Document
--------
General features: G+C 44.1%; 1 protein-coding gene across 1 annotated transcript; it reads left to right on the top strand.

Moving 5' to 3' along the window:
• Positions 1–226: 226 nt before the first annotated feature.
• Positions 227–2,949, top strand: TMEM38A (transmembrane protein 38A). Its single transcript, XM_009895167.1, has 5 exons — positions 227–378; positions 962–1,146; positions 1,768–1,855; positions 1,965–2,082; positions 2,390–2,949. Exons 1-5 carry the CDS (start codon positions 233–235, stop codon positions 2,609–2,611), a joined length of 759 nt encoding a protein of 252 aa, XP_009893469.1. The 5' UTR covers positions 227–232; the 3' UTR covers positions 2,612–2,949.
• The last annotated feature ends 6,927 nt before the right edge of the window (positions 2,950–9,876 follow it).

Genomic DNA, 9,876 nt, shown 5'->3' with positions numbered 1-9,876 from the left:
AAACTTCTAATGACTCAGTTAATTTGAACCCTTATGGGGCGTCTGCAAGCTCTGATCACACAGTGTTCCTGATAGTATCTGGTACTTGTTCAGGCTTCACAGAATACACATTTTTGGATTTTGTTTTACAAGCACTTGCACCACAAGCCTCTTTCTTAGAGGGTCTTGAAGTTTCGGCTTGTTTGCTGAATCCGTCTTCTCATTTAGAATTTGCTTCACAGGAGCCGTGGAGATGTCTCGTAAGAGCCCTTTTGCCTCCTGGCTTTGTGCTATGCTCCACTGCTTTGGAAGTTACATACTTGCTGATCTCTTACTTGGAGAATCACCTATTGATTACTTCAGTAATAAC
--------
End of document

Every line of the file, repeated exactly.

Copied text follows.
General features: G+C 44.1%; 1 protein-coding gene across 1 annotated transcript; it reads left to right on the top strand.

Moving 5' to 3' along the window:
• Positions 1–226: 226 nt before the first annotated feature.
• Positions 227–2,949, top strand: TMEM38A (transmembrane protein 38A). Its single transcript, XM_009895167.1, has 5 exons — positions 227–378; positions 962–1,146; positions 1,768–1,855; positions 1,965–2,082; positions 2,390–2,949. Exons 1-5 carry the CDS (start codon positions 233–235, stop codon positions 2,609–2,611), a joined length of 759 nt encoding a protein of 252 aa, XP_009893469.1. The 5' UTR covers positions 227–232; the 3' UTR covers positions 2,612–2,949.
• The last annotated feature ends 6,927 nt before the right edge of the window (positions 2,950–9,876 follow it).

Genomic DNA, 9,876 nt, shown 5'->3' with positions numbered 1-9,876 from the left:
AAACTTCTAATGACTCAGTTAATTTGAACCCTTATGGGGCGTCTGCAAGCTCTGATCACACAGTGTTCCTGATAGTATCTGGTACTTGTTCAGGCTTCACAGAATACACATTTTTGGATTTTGTTTTACAAGCACTTGCACCACAAGCCTCTTTCTTAGAGGGTCTTGAAGTTTCGGCTTGTTTGCTGAATCCGTCTTCTCATTTAGAATTTGCTTCACAGGAGCCGTGGAGATGTCTCGTAAGAGCCCTTTTGCCTCCTGGCTTTGTGCTATGCTCCACTGCTTTGGAAGTTACATACTTGCTGATCTCTTACTTGGAGAATCACCTATTGATTACTTCAGTAATAAC